By Alan Goforth
Any changes to the Fair Labor Standards Act (FLSA) must be flexible enough to meet the demands of a fast-changing marketplace, a human resources
professional told a Congressional subcommittee Wednesday.
Nancy McKeague, chief human resources officer at the Michigan Health & Hospital Association, testified on behalf of the Society for Human Resource Management. She previously was senior vice president, employer and community strategies, for the association. McKeague spoke at the Improving the Federal Wage and Hour Regulatory Structure hearing of the Workforce Protections Subcommittee of the U.S. House Committee on Education and the Workforce.
“Even some of the best employers face practical challenges with the FLSA,” she said.\ “Complying with the statute can create high legal costs for employers.”
McKeague pointed out several key concerns with the FLSA:
- Classifying employees as exempt or nonexempt is challenging for employers because it is partly based on subjective criteria and because employees often perform a mix of functions in one position.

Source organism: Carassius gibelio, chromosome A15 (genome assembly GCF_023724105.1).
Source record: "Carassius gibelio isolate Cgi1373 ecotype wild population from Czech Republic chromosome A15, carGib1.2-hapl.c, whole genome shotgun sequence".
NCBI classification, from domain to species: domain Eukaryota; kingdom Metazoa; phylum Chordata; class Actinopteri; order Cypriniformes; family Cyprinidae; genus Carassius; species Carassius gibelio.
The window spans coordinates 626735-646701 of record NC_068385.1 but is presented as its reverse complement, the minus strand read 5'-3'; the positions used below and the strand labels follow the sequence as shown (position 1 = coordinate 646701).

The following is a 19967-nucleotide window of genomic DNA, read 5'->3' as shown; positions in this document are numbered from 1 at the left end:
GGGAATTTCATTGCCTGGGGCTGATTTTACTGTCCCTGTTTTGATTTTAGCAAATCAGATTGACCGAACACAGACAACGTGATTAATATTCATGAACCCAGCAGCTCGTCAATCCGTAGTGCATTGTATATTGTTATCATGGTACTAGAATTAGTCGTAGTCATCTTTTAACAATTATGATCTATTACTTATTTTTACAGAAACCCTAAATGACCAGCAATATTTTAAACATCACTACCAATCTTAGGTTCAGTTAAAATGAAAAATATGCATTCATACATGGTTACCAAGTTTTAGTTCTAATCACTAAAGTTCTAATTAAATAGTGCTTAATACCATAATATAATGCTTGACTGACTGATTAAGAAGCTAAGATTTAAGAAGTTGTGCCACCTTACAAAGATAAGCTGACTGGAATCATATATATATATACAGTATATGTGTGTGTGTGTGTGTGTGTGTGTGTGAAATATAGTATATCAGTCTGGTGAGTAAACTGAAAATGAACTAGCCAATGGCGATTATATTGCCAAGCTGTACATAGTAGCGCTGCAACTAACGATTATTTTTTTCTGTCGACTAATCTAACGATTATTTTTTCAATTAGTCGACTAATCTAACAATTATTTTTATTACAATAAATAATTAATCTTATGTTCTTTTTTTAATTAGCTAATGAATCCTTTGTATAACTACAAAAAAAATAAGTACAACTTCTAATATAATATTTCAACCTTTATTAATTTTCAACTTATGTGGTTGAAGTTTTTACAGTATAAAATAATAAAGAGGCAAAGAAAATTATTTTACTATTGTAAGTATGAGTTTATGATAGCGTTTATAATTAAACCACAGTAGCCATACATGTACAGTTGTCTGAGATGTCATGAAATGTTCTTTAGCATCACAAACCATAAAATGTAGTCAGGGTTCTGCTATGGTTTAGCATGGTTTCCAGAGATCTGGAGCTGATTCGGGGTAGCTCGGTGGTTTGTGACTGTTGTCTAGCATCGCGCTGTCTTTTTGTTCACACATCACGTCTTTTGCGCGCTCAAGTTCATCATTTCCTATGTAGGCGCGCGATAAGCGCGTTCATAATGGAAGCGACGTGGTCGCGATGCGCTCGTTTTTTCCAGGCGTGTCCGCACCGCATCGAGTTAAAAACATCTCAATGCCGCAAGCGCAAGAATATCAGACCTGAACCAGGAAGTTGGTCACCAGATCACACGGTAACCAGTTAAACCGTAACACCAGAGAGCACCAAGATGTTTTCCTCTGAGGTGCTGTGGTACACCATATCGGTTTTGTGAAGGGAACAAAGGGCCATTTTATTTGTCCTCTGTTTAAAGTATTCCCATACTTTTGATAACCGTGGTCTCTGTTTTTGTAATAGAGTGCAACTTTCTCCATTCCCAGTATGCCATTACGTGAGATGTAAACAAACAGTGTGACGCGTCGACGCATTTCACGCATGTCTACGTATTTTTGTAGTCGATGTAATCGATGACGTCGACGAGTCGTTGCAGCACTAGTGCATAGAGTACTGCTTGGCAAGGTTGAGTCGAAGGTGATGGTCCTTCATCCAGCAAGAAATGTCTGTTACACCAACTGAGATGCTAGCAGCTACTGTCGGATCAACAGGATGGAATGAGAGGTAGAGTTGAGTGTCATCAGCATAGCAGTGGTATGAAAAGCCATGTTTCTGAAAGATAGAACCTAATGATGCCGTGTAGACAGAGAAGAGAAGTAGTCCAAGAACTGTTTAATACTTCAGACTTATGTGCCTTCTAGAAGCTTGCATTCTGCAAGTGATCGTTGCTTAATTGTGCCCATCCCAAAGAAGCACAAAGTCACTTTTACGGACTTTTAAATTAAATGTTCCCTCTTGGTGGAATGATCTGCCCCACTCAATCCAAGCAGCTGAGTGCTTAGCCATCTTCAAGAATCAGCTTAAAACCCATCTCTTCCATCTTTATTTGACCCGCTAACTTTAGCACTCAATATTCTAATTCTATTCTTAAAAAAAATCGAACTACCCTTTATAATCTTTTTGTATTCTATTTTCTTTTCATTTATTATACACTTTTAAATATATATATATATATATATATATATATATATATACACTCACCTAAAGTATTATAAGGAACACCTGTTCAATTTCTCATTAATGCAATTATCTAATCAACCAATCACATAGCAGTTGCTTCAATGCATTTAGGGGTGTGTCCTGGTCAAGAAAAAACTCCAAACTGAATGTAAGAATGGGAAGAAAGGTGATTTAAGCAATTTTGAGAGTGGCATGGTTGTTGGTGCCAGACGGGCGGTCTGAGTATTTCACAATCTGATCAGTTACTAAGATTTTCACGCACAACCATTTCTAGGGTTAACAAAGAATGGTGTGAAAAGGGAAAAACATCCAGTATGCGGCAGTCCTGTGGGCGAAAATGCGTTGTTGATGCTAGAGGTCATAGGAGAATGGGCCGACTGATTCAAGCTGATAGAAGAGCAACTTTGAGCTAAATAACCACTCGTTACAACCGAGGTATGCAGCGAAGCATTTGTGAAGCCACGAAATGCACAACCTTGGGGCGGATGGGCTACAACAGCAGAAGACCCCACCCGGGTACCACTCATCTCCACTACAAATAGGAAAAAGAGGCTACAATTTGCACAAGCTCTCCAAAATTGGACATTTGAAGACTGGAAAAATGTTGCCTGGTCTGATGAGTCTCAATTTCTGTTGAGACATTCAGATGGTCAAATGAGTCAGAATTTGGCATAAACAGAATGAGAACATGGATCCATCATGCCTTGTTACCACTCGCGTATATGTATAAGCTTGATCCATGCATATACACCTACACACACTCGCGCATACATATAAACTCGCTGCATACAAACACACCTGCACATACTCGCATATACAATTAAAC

- FLSA also makes it difficult for employers to offer flexible hours and prohibits offering comp time to private-sector nonexempt employees.
- Changes could make compliance even more complicated for employers, particularly small businesses and nonprofit organizations, and could reduce flexibility for employers and employees.
The Department of Labor is expected to propose changes to FLSA regulations this fall.
“Any changes to the FLSA regulations should be carefully constructed to prevent a new wave of litigation and additional confusion,” McKeague told the subcommittee.
Originally published on BenefitsPro.com